How do you want to die? Since death is certain, it might be good to consider the possibilities.
Do you want to die at home? Or in a forest? Or on the high seas?
While cooking? Skydiving? Making love?
Do you want to be alone? With family or friends? Hooked up to life saving machines, surrounded by strangers?
Think about it. Then talk about it. Then write it down, and share it with those who care. That’s called a directive.
There are many names for this document. Advance Directive is common. In Nova Scotia, Personal Health Care Directive is used. The name is not important. The contents are.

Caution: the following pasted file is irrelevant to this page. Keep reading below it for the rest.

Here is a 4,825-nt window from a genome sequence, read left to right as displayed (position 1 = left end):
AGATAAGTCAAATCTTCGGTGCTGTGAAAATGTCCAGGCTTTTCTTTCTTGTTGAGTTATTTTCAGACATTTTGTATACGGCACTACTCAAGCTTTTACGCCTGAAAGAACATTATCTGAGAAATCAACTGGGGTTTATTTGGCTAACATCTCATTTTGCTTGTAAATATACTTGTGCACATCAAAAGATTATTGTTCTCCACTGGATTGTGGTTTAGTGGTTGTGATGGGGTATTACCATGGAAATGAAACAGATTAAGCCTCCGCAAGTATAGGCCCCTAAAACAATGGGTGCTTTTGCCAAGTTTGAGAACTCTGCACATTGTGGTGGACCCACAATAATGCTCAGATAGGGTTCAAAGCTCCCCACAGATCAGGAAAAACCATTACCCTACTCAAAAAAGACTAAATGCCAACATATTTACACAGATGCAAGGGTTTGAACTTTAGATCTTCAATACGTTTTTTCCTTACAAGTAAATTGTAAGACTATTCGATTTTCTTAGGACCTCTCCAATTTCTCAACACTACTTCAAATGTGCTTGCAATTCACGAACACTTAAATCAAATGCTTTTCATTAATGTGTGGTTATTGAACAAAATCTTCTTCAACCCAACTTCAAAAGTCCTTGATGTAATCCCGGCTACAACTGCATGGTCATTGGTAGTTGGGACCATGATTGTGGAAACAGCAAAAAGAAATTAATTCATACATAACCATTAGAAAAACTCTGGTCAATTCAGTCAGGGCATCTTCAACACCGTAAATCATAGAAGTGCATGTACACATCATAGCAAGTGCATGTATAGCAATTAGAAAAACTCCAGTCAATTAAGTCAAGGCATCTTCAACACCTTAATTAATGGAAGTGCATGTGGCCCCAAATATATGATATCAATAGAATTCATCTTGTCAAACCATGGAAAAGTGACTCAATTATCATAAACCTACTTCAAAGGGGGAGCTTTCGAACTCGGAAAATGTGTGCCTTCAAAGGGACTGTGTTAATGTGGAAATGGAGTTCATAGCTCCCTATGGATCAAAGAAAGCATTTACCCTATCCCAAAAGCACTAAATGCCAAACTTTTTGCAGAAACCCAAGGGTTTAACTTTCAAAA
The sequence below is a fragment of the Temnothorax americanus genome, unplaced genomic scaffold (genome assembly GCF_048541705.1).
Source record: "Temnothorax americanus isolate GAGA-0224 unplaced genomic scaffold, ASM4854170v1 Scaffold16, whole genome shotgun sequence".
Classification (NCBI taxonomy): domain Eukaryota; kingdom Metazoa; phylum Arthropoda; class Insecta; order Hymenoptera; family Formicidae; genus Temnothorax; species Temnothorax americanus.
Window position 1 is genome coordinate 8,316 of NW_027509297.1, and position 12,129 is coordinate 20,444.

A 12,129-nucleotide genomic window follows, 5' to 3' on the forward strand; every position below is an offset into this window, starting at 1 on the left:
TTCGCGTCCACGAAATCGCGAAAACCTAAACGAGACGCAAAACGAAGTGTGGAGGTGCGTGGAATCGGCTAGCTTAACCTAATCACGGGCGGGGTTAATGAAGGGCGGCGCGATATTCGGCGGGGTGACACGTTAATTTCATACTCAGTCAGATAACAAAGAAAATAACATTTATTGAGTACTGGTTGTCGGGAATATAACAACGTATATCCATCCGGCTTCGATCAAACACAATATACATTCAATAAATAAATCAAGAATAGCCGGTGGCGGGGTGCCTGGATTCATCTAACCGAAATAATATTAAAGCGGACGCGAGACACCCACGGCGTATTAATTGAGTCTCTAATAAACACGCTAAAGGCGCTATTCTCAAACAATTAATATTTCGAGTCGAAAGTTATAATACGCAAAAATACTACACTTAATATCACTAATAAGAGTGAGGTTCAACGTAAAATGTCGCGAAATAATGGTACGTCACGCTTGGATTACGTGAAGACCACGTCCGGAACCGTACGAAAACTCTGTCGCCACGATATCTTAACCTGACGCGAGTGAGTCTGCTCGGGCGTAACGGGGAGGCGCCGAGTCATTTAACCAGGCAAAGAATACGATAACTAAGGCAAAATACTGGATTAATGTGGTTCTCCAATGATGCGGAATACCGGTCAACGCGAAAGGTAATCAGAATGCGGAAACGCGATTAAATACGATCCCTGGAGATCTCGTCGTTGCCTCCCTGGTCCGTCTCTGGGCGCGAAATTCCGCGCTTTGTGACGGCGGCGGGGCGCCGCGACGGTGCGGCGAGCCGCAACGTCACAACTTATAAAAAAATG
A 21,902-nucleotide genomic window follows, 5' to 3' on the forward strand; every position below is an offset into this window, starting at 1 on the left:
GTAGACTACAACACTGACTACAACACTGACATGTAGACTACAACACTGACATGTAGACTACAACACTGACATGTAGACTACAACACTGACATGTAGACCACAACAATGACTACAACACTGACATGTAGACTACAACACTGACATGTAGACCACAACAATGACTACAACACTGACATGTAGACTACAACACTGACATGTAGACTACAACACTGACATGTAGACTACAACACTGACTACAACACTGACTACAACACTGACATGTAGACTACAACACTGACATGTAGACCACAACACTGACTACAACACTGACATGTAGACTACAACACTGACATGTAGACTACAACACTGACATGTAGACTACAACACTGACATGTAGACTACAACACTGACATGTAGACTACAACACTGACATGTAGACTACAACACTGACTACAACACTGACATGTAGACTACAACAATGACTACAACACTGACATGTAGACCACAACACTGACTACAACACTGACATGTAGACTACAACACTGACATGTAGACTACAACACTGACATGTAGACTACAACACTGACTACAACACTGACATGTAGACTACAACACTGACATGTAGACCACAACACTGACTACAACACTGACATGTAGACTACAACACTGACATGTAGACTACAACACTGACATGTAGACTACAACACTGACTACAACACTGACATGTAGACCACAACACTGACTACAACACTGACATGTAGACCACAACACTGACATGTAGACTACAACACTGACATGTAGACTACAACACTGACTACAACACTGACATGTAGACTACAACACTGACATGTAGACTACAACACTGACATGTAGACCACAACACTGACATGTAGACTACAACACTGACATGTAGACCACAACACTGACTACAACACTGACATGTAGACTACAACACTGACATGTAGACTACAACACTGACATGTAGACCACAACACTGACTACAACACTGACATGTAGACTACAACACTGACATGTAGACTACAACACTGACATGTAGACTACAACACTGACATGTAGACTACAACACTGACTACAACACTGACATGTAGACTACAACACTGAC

Unless you contemplate, discuss, and document your end-of-life wishes, and choose a delegate (someone to speak for you if and when you are unable), there is no reason to expect that anyone will know what you want.
And putting it off is equally foolish. Death comes without warning. If you are lucky, it will not come until you are old and frail and ready to go. But, as we know, every day many folks die unexpectedly… and in bizarre circumstances.
Do not continue to move this task to the bottom of your list. You may need your directive TODAY.